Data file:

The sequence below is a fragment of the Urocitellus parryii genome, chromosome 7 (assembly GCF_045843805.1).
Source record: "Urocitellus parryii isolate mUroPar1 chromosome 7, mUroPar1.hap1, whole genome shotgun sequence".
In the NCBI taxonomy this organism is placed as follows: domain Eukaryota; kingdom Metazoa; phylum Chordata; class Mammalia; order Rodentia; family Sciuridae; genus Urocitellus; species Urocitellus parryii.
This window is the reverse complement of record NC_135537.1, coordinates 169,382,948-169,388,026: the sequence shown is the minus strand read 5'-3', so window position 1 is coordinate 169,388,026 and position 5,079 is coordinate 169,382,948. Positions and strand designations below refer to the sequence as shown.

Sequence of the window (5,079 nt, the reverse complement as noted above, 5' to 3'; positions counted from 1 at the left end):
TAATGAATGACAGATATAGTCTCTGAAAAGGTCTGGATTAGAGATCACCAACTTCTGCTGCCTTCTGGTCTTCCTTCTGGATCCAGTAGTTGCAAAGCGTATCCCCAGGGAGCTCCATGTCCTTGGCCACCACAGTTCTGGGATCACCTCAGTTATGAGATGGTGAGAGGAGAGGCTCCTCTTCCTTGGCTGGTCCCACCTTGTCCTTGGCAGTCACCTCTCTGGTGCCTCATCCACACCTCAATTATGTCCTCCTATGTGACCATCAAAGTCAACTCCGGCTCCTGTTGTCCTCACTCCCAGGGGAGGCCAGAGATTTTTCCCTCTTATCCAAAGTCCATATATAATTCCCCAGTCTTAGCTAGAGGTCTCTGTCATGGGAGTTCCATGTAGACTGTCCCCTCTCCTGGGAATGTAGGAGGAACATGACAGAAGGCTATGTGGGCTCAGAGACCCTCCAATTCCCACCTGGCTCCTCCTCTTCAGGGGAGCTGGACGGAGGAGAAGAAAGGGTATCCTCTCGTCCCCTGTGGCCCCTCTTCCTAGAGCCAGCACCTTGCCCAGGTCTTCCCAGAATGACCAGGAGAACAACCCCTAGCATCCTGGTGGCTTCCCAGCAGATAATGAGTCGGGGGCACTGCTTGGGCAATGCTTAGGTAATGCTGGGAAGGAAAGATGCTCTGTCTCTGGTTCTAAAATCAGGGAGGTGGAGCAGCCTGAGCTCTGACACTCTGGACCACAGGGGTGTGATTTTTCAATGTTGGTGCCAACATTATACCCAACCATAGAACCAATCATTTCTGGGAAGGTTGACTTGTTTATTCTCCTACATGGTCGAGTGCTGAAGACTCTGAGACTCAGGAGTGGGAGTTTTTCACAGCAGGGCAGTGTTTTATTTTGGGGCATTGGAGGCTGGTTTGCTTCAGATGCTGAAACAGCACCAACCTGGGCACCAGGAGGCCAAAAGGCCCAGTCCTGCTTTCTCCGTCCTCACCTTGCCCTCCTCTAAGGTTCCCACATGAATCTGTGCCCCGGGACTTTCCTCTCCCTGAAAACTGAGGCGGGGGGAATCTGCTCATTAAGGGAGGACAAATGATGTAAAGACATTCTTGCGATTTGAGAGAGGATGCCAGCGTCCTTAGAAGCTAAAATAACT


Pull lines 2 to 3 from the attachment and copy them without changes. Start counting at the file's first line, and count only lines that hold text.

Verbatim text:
Source record: "Urocitellus parryii isolate mUroPar1 chromosome 7, mUroPar1.hap1, whole genome shotgun sequence".
In the NCBI taxonomy this organism is placed as follows: domain Eukaryota; kingdom Metazoa; phylum Chordata; class Mammalia; order Rodentia; family Sciuridae; genus Urocitellus; species Urocitellus parryii.